What is Passive Transport?

Mary McMahon

Passive transport is the movement of molecules through a permeable membrane without expending chemical energy. It plays a key role in a number of biological processes by allowing the body to move nutrients and waste materials in and out of cells without having to use energy to do so. Diffusion, osmosis, and facilitated diffusion are examples of passive transport people can see in action in various environments throughout the body.

Osmosis is a form of passive transport.
Osmosis is a form of passive transport.

Diffusion reflects the tendency for molecules to spread out, if they have room to do so. In a classic example, oxygen molecules flow from the oxygen-rich environment outside cells to the oxygen-poor environment inside, diffusing across the cell membrane. Diffusion allows molecules to move from areas where their numbers are high to locations where their numbers are low. Cells do not have to expend any energy to move the molecules, as they push through the membrane on their own.

Passive transport is commonly used for techniques like making agar plates to research microorganisms.
Passive transport is commonly used for techniques like making agar plates to research microorganisms.

In facilitated diffusion, structures in the cell membrane help the process along. Some molecules may not naturally fit through the membrane. They could travel down an ion channel, a structure in the membrane of the cell that allows larger molecules and ions to pass through. They may also connect to carrier proteins. These proteins lock on and act like keys to open the cell membrane and allow a molecule to enter.

Osmosis is another form of passive transport. It is closely related to diffusion, but refers to water specifically, rather than any molecules. Water will move across a membrane if the balance of salts across the membrane is unequal. The water moves from the side with a low concentration of salts to the side with a high concentration, in the goal of equalizing the distribution by diluting the hypertonic, or more salty, side. Once the two sides of the membrane are isotonic, with similar concentrations of salt, the water will stop moving.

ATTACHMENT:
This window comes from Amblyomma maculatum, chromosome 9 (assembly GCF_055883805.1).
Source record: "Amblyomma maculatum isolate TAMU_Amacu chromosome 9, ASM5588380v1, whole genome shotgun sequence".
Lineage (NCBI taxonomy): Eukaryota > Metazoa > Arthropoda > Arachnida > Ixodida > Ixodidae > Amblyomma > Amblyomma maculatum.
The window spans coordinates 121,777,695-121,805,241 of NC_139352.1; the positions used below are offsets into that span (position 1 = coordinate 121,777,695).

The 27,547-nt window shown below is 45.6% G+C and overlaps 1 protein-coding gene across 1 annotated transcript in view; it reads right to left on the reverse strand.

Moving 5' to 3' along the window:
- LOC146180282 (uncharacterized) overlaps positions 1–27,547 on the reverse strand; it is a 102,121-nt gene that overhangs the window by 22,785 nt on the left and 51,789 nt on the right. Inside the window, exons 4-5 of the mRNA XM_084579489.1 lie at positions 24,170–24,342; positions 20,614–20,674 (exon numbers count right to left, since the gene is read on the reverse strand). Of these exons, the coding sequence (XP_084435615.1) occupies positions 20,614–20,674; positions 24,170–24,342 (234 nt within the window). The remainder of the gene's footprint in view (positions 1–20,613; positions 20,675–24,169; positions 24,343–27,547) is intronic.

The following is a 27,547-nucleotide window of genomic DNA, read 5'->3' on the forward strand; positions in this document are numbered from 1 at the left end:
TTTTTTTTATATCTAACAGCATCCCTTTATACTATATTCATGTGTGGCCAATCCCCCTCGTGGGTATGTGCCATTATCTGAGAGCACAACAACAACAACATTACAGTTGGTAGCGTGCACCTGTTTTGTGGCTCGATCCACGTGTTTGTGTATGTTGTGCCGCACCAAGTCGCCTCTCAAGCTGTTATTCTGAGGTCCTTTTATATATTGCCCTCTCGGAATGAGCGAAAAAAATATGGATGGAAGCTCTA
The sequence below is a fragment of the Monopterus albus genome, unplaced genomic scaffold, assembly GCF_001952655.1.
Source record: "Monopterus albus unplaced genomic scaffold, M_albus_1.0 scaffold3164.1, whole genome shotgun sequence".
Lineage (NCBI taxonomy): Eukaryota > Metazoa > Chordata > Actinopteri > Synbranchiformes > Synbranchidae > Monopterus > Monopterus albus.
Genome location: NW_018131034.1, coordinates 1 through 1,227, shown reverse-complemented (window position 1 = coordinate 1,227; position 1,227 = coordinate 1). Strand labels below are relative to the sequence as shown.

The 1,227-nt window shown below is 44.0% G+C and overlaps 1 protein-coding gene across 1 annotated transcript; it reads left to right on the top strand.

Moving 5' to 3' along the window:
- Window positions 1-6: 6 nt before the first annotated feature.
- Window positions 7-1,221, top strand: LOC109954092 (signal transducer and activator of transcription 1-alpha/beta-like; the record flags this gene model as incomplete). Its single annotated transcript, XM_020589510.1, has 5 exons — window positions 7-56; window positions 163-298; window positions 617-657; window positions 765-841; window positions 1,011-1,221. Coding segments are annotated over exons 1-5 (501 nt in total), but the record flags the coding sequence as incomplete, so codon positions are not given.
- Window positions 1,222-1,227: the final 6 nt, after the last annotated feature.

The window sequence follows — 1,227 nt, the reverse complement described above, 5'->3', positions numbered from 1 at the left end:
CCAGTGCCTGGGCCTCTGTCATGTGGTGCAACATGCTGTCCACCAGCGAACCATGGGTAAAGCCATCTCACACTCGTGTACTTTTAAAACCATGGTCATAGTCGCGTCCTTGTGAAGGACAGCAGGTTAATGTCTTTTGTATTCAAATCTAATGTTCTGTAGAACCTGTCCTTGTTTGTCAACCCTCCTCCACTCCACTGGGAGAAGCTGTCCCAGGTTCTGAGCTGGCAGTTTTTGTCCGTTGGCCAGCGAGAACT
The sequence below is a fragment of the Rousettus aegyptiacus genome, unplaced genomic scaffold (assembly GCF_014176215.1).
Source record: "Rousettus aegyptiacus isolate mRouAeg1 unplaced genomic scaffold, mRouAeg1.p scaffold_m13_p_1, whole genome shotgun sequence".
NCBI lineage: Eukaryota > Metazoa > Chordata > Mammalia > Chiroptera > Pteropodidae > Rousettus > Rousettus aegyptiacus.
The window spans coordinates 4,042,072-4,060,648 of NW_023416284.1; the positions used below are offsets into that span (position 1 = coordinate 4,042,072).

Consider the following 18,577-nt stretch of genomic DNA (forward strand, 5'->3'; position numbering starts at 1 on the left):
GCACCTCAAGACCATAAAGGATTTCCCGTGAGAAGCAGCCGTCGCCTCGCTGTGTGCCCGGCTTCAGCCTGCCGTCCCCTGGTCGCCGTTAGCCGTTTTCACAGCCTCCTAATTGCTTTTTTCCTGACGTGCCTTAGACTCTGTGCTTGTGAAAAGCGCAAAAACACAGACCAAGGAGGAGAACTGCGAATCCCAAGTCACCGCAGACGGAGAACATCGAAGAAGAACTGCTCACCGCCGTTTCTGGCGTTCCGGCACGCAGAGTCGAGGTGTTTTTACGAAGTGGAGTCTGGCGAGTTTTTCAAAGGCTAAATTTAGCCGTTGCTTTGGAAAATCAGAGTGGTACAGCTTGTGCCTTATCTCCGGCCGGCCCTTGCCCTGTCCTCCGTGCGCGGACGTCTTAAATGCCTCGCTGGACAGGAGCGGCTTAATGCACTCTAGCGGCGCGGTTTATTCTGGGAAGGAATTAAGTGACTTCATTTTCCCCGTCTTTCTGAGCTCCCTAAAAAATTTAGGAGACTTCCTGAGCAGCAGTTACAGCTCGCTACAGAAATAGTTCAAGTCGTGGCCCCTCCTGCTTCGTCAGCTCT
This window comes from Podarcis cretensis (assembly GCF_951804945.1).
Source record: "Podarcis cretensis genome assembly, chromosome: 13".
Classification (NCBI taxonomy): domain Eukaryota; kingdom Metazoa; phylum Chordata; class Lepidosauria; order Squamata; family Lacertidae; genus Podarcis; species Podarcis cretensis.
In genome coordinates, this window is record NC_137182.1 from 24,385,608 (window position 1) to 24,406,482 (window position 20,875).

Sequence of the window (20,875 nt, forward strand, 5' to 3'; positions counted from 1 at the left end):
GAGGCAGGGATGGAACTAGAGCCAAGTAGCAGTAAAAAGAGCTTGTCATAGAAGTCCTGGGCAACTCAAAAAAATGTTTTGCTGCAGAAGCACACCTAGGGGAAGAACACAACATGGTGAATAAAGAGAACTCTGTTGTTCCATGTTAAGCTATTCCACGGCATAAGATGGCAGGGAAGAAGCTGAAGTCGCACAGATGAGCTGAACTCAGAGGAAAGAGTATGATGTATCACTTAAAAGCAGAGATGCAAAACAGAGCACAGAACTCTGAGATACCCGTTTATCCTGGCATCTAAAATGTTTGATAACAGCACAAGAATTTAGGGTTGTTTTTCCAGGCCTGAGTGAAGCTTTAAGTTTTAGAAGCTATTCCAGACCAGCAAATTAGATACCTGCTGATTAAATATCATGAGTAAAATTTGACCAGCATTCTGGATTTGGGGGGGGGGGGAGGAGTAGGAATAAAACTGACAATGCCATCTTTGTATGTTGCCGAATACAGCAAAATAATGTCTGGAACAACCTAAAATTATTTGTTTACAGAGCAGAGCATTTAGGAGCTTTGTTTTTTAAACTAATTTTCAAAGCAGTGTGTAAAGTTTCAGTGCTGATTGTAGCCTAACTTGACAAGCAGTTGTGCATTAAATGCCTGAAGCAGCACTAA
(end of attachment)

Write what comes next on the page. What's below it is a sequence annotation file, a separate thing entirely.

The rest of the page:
Passive transport can have pitfalls for the body. Dangerous molecules may be able to pass through the cell membrane because they are small enough or they resemble chemicals the cell has a use for. Once inside, they may damage the cell, hijack it and force it to produce rogue proteins, or cause other problems.

People can see passive transport at work outside the body as well as within it. For example, diffusion is commonly used for techniques like making agar plates to research microorganisms. The researcher can deliver antibiotics to one area of the plate and rely on them to diffuse throughout the gel, moving away from the area where they are highly concentrated. Likewise, osmosis can play a role in scientific experiments where people need to move water across a membrane by changing the balance of salts on either side.

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